An Early Autumn Chill by Martin J. Elster

An Early Autumn Chill

Though bit by bit the mullein blossoms wither
and daisy fleabane slowly turns to seed,
white cabbage butterflies still sip the liquor
of clover — skipping, capering, keen to breed.

While sunflowers hang their heads to catch the murmur
of bumblebees, and pumpkins put on weight,
woolly bears, fueled up on summer’s flora,
seek a secret place to hibernate.

Vast hordes of them are crushed on roads and highways,
quite out of harmony with human haste,
their bristles useless, too, against the sparrows
which love them (though it’s an acquired taste).

Should they cocoon, they will emerge next April
and roam the night when bats are on the prowl,
yet few will fill the bellies of those mammals
which dare not fiddle with a bug so foul.

Fields team with asters mimicking the sun god
with myriad rays of brilliant blue or pink
and eyes of gold to charm the pollinators
as day by day the region’s rations shrink.

Gone are the cardinal’s whistle, the hummer’s hustle,
the robin’s comical hops across the lawn,
the mockingbird’s adroit impersonations.
So deafening, this quietude at dawn!

Black-eyed Susans drop their lemon petals,
Sol is sinking fast behind the hill,
milkweed down is hovering and dancing,
and chickadees fluff their feathers against the chill.

by Martin J. Elster

Editor’s Note: I confess to having a great fondness for iambic pentameter. In this poem, the slow groove of the meter highlights the descriptive imagery and brings the reader into the narrator’s autumn.

Slack Traffic by Martin J. Elster

Slack Traffic

This is the slackest traffic I have been in.
And yet I’m fairly confident I’m winning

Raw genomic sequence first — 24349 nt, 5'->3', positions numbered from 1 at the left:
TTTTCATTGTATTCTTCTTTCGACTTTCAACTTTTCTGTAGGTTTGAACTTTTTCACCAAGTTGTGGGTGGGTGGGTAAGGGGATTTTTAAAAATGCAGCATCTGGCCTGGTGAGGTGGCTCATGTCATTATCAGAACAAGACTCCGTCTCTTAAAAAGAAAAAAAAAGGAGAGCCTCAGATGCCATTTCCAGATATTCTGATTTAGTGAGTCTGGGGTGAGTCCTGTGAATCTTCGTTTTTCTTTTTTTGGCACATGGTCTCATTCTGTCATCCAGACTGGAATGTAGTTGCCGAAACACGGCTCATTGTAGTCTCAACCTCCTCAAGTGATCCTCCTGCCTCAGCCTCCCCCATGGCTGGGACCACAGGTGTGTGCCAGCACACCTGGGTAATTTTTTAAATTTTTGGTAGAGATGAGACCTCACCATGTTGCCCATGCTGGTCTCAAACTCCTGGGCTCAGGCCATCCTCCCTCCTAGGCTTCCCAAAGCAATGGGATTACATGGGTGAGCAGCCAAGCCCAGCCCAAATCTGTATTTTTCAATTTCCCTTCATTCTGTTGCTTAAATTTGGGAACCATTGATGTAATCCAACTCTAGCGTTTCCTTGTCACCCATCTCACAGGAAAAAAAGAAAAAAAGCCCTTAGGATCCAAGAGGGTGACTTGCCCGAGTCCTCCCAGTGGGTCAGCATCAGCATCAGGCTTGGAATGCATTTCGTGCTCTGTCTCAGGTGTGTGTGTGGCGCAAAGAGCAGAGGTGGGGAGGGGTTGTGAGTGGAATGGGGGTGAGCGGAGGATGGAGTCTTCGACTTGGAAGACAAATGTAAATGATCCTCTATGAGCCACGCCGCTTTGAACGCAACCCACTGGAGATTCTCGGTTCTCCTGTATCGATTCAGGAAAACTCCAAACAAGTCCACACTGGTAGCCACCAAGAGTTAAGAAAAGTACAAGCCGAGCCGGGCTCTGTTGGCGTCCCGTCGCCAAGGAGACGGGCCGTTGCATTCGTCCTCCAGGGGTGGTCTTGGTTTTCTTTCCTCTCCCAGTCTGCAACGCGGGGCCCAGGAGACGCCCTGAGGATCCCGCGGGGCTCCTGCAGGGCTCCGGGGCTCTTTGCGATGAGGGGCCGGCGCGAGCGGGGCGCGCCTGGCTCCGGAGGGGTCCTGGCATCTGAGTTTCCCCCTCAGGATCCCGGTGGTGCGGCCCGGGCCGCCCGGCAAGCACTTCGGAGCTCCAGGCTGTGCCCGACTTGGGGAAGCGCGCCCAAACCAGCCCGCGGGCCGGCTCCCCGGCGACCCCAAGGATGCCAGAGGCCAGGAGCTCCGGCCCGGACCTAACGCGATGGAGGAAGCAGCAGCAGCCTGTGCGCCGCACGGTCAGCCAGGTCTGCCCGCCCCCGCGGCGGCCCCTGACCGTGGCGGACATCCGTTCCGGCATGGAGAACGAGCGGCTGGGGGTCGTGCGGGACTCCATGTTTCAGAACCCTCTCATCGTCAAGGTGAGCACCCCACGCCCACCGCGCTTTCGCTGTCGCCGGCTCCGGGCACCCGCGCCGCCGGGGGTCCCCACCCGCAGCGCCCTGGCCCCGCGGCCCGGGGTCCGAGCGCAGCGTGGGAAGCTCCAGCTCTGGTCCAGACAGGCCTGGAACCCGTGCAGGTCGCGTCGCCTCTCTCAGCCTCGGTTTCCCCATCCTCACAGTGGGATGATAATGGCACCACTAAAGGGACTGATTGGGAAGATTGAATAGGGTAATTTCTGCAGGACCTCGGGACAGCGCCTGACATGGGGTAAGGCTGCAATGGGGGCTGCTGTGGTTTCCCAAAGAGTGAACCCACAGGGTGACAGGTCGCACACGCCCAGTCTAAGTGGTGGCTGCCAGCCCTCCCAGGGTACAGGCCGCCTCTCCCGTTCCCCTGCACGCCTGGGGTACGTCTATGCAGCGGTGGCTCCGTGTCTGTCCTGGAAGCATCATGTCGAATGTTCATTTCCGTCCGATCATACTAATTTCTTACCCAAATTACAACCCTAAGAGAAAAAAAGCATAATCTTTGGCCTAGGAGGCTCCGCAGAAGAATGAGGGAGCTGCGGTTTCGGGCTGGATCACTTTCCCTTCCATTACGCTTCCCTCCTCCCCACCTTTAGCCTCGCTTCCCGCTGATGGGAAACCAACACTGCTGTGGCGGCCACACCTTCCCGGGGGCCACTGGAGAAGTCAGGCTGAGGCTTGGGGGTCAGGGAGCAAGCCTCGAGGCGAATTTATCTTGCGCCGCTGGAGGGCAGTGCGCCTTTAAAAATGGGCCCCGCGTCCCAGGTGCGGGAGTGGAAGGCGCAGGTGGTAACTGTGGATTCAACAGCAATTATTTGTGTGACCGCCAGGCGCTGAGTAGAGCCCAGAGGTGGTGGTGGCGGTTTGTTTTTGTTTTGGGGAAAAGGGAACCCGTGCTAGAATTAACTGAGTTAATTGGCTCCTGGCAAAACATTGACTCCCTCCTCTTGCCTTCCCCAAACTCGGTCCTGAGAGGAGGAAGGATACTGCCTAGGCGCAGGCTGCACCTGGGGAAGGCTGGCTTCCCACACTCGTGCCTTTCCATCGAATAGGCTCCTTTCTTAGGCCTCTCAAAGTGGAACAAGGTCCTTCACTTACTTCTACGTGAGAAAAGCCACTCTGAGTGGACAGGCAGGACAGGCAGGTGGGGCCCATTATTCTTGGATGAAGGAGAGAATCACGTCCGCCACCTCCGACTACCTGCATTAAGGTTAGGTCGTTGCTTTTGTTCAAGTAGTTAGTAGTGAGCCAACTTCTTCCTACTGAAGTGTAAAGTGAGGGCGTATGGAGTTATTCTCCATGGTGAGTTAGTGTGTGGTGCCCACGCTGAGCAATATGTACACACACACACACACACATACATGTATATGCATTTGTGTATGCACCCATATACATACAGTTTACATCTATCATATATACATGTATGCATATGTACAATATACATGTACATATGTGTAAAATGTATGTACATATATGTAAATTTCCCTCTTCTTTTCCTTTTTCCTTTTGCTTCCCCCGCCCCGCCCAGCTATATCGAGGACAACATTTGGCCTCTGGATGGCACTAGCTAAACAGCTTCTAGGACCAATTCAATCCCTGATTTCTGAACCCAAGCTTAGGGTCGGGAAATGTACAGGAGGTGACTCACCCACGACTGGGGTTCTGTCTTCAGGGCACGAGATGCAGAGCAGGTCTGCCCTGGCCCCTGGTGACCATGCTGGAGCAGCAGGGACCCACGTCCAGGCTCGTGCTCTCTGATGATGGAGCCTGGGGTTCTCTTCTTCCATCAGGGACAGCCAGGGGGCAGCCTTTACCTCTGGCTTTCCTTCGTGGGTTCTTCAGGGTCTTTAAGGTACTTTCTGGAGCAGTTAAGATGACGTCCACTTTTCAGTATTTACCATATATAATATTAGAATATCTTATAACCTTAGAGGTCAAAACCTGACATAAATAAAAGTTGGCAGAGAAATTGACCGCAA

the battle between ecstasy and languor,
the deathmatch between sanity and anger.
I drive so slowly, I could fall asleep
but, gazing at a Shangri-La of sheep
grazing tranquilly across the street
is good as savoring a frozen treat.
Though tentacles of heat from every car
try murdering my mood, the finches are
so free and high above this hellish jam,
I’ve almost lost the sense of where I am —
some planet parallel to this old sphere,
a world where horns don’t blare, the air is clear,
where narrow tracks of asphalt don’t confine us,
where fumes which spew from rigs don’t plague my sinus.
So long have I been loitering in this mess,
I’ve missed my own recital. I can guess
my guzzler will keep guzzling for some time.
So I reach for a book. Is it a crime
to read while driving? Yes. But this ain’t driving!
I haven’t a notion when I’ll be arriving
to where I’m headed. Reading is the thing
to do, or drum the dashboard while I sing
Rodolfo’s aria from La Bohème.
At least I haven’t drifted into REM,
though that may happen soon, for dusk has laid
its copper wings upon this slow parade,
which now has gone from turtle-speed to sloth,
my windshield host to a heedless hulking moth.

Editor’s Note: The trauma of traffic is deftly (and somewhat amusingly) described in this poem. Don’t poem and drive, people.

Spring Will Leave You Behind by Martin J. Elster

Spring Will Leave You Behind

The thaw has drawn the robins, ravenous, eager
for things that creep, while terra firma teases
with wafts of geosmin, hints of the hocus-pocus
that brought the thundershower, woke the crocus,
and coaxed the chorus frogs to call, which breezes
convey like news. They’ve lived through winter’s meager

provisions, trilling the nip out of their blood.
A cattail pond I walk by every day
already stirs with cyan, orange, gold
and reddish shapes. Your hypothermic hold
diminishes with each and every ray
that touches fur and feather, flower and bud.

I watch a balancing act above as chill
as were your rime-caked eyes: a soaring hawk,
its wings as motionless as your emotions,
scans the fields for mice. No magic potions
will bring you back. You’ve vanished in the talk
of the towhee and the whistling whip-poor-will.

by Martin J. Elster

Editor’s Note: This poem’s abccba rhyme scheme echoes the Dream Songs of Berryman, but without the uneven stresses. The form gives the poem a sense of structure not immediately apparent on the first read. Spring is always caught between winter and summer: a balancing act, much like the rhyme balanced between lines.

A Prayer for the Prayer by Martin J. Elster

A Prayer for the Prayer

While straightening the tail end of October,
. . . .I step across my rug
. . . .of turf and see a bug
as slender as a drinking straw, a sober